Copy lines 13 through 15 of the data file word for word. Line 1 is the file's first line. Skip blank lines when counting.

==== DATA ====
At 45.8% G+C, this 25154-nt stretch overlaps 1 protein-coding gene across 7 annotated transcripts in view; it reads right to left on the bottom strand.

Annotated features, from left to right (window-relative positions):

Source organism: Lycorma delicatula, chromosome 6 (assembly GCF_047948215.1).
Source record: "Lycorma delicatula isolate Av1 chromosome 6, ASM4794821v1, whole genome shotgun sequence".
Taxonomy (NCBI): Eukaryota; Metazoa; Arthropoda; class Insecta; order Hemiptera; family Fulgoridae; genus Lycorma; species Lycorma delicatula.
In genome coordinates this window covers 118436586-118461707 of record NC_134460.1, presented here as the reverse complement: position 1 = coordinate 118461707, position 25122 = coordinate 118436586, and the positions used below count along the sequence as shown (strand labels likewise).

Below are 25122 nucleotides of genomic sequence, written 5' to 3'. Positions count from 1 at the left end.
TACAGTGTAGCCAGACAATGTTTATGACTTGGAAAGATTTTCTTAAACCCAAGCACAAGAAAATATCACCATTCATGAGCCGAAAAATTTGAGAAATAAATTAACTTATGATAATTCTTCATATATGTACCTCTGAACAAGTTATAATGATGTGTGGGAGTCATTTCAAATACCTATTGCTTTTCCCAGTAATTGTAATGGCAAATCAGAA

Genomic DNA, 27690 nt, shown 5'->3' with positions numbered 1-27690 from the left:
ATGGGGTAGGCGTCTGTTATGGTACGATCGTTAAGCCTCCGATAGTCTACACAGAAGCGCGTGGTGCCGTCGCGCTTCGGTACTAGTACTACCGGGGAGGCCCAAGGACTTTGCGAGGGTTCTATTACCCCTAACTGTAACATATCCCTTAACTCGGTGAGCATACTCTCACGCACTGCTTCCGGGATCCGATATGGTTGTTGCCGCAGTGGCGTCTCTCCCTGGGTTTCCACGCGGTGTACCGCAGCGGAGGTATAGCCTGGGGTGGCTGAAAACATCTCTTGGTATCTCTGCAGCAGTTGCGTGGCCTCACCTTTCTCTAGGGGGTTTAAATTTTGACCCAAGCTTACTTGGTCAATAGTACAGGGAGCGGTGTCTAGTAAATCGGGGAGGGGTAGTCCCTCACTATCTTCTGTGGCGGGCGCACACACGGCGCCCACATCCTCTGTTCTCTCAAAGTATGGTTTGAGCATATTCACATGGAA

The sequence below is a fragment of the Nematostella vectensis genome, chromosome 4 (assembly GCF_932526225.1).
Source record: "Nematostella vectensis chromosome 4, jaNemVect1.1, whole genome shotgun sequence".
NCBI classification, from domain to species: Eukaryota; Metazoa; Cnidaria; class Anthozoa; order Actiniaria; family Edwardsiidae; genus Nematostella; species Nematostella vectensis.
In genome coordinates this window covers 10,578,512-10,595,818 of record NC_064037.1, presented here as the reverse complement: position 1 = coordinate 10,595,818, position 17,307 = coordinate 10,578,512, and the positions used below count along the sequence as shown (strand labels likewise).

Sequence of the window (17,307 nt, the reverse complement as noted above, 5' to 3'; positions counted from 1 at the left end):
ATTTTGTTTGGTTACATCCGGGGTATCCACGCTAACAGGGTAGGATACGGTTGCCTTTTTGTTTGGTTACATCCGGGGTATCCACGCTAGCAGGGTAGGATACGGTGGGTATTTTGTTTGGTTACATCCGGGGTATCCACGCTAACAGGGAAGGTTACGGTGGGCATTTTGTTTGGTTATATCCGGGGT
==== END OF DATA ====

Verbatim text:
NCBI classification, from domain to species: Eukaryota; Metazoa; Cnidaria; class Anthozoa; order Actiniaria; family Edwardsiidae; genus Nematostella; species Nematostella vectensis.
In genome coordinates this window covers 10,578,512-10,595,818 of record NC_064037.1, presented here as the reverse complement: position 1 = coordinate 10,595,818, position 17,307 = coordinate 10,578,512, and the positions used below count along the sequence as shown (strand labels likewise).

Sequence of the window (17,307 nt, the reverse complement as noted above, 5' to 3'; positions counted from 1 at the left end):